The prevailing orthodoxy in contemporary anglophone political philosophy is liberalism, one central tenet of which is the view that political communities cannot be justified in limiting liberty in order to enforce private morality. Only acts, such as murder, which directly affect other people can legitimately be prohibited. In Making Men (sic) Moral, Robert George directly challenges that view.
The bulk of George's book consists of criticisms of key liberal figures. Against Ronald Dworkin, George argues that moral laws "need reflect no preference of one person (or class of persons) over another". So legislators enacting such laws do not fail to treat people equally. Against Jeremy Waldron, George contends that, while "there are often compelling reasons for tolerating certain . . . forms of immorality . . . no one has a strong moral right to commit those (acts)". George rejects as question-beggingly liberal the Rawlsian assumptions which underpin David Richards's claim that respect for autonomy requires the government to be neutral between various "ends and visions of the good". Finally, against Joseph Raz, George argues that autonomy is only valuable when the end pursued is itself desirable. Coercion which prevents people from pursuing immoral ends thus involves no undesirable violation of autonomy.
George locates his own position squarely within the natural law tradition, which he identifies as the "central tradition of western thought about morality, politics and law and their inter-relationships". In that tradition, laws should "aspire not only to help make people safe . . . but also to make them virtuous". George argues that both Aristotle and Aquinas (the most significant figures in that tradition) "fail to understand the diversity of basic forms of good and the range of valid pluralism". However, while there is no single pattern for the human good, there are still some bad ways to live a human life. The community may prevent people from living such lives.
George thus defends a weaker role for moral laws than his predecessors. He further weakens his claim when he notes the many prudential reasons why particular immoral acts should not be forcibly prevented. However, his claim that "victimless" immoralities can be criminalised without the destruction of valuable civil liberties still marks a significant departure from liberalism.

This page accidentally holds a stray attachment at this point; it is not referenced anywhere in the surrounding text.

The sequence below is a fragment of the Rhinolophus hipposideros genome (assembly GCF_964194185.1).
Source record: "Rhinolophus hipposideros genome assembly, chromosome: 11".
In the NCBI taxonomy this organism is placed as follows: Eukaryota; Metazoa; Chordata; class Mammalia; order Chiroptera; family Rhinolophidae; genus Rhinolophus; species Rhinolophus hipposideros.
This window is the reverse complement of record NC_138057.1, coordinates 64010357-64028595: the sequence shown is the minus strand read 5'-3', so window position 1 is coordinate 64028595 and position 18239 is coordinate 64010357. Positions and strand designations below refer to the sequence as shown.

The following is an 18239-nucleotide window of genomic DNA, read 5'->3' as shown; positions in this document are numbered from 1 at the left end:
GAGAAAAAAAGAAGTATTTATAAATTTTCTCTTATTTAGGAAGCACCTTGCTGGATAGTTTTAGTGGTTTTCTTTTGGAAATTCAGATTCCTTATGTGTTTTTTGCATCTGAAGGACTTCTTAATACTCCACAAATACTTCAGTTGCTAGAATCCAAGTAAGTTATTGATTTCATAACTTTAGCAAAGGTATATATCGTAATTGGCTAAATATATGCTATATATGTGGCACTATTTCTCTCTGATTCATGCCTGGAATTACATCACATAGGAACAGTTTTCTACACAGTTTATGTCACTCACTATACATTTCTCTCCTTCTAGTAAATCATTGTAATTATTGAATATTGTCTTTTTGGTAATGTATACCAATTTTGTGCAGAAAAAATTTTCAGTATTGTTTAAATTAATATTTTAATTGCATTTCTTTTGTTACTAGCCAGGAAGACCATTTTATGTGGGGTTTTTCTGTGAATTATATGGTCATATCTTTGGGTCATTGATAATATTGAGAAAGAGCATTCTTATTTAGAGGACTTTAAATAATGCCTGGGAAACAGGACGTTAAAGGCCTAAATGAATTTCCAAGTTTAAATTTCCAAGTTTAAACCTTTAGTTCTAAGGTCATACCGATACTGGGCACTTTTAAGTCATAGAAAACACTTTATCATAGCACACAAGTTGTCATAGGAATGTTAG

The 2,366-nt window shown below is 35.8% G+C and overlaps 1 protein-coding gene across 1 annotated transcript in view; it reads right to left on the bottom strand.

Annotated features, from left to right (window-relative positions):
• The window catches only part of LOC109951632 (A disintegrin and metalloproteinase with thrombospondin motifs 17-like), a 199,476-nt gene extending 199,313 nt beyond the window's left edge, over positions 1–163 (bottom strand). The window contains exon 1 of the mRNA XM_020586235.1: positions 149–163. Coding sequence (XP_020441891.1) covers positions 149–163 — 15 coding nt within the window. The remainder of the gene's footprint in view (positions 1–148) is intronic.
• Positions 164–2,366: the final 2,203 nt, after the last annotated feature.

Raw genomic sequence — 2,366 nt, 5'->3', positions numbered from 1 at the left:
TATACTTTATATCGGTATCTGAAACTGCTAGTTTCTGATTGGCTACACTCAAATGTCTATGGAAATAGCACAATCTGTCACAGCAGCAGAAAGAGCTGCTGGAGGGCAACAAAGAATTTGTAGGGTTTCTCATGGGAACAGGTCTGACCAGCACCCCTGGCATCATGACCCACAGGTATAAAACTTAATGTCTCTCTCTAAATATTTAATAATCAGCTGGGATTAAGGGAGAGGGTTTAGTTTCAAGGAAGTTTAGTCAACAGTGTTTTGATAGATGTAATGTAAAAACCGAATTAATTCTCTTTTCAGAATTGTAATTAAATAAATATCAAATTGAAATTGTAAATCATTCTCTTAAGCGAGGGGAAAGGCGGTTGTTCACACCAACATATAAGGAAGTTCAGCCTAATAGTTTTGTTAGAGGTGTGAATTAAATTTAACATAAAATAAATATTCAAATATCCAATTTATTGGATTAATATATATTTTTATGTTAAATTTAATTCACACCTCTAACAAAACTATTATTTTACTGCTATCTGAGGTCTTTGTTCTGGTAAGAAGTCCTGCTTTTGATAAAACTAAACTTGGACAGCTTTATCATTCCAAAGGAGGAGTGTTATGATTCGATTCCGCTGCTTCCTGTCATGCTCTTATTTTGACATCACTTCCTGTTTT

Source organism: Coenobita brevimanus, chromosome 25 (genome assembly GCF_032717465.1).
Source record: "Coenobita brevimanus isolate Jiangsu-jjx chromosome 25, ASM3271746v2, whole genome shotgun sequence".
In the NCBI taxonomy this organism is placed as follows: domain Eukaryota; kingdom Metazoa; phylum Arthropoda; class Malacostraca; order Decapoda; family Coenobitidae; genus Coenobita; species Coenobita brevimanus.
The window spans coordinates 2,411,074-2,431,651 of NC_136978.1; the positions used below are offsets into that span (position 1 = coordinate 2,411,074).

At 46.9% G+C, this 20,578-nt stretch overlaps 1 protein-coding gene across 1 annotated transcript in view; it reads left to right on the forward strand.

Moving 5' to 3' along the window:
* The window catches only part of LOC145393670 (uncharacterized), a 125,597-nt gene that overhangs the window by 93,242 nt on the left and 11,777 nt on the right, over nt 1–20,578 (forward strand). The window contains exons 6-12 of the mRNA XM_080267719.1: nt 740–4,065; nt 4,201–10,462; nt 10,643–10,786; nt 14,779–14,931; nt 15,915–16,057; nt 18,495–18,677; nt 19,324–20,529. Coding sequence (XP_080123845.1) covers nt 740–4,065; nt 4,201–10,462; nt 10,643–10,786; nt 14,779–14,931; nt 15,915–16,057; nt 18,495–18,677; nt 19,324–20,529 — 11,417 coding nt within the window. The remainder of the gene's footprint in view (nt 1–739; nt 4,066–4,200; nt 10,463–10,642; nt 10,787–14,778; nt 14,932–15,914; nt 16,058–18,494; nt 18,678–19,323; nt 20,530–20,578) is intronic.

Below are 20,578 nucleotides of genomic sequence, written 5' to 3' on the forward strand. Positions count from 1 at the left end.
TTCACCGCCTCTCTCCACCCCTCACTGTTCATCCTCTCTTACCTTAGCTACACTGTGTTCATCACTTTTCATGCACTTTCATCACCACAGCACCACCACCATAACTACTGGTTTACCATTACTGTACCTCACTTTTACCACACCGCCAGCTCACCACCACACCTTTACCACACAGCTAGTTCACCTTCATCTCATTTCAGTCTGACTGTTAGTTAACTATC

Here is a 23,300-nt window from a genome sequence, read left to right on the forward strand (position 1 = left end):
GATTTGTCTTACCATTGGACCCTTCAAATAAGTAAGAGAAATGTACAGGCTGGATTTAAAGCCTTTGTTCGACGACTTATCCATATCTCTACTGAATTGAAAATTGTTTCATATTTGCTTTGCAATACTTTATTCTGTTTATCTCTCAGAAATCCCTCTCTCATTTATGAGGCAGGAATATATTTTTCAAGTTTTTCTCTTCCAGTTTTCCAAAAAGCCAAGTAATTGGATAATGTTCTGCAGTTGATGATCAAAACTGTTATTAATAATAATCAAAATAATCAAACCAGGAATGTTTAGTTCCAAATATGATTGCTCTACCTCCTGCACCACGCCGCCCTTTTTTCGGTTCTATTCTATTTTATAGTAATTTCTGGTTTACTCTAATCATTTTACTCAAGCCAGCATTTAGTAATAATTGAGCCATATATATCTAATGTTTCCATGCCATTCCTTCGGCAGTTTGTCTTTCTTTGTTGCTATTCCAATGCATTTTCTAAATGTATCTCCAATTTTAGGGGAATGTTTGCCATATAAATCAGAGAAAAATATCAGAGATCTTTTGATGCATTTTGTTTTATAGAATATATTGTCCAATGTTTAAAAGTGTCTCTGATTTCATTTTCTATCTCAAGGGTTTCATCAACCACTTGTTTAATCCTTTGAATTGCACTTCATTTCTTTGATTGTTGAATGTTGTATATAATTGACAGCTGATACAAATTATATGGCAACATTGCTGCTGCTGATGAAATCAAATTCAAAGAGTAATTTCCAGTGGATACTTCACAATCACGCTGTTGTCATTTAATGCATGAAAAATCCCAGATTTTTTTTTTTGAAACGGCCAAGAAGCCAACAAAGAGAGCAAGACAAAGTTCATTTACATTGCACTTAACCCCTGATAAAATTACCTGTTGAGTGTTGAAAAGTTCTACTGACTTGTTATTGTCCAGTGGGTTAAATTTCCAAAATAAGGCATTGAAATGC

George's exposition of his opponents' positions is clear and accurate, and his criticisms are often compelling. At times, however, the argument is perhaps too abstract. Understandably, George wishes to separate his general claim that some purely self-regarding immoral acts should be prohibited from the specific claim that any particular self-regarding act actually is immoral. Without a specific example, however, it is not always clear precisely what type of legislation is under debate. George appears to have in mind cases of "sexual immorality", but an uncontroversial example of such immorality is difficult to find. His most cited cases are prostitution and pornography, but many opponents of these practices oppose them precisely because (it is argued) they are not victimless. Furthermore, even perfectionists who accept that a certain way of life is less than the best may consistently deny that people who live that life violate any moral obligation. Yet George agrees with the liberal that, unless an activity is morally prohibited (rather than merely morally sub-optimal), it should not be suppressed. If perfectionist liberals do not regard any common self-regarding activity as actually forbidden, then George's argument can have little practical effect on their position.
Timothy Mulgan teaches philosophy at the Australian National University, Canberra.
Making Men Moral:: Civil Liberties and Public Morality
Author - R. P. George
ISBN - 0 19 825424 5
Publisher - Clarendon Press, Oxford
Price - £.50
Pages - 241pp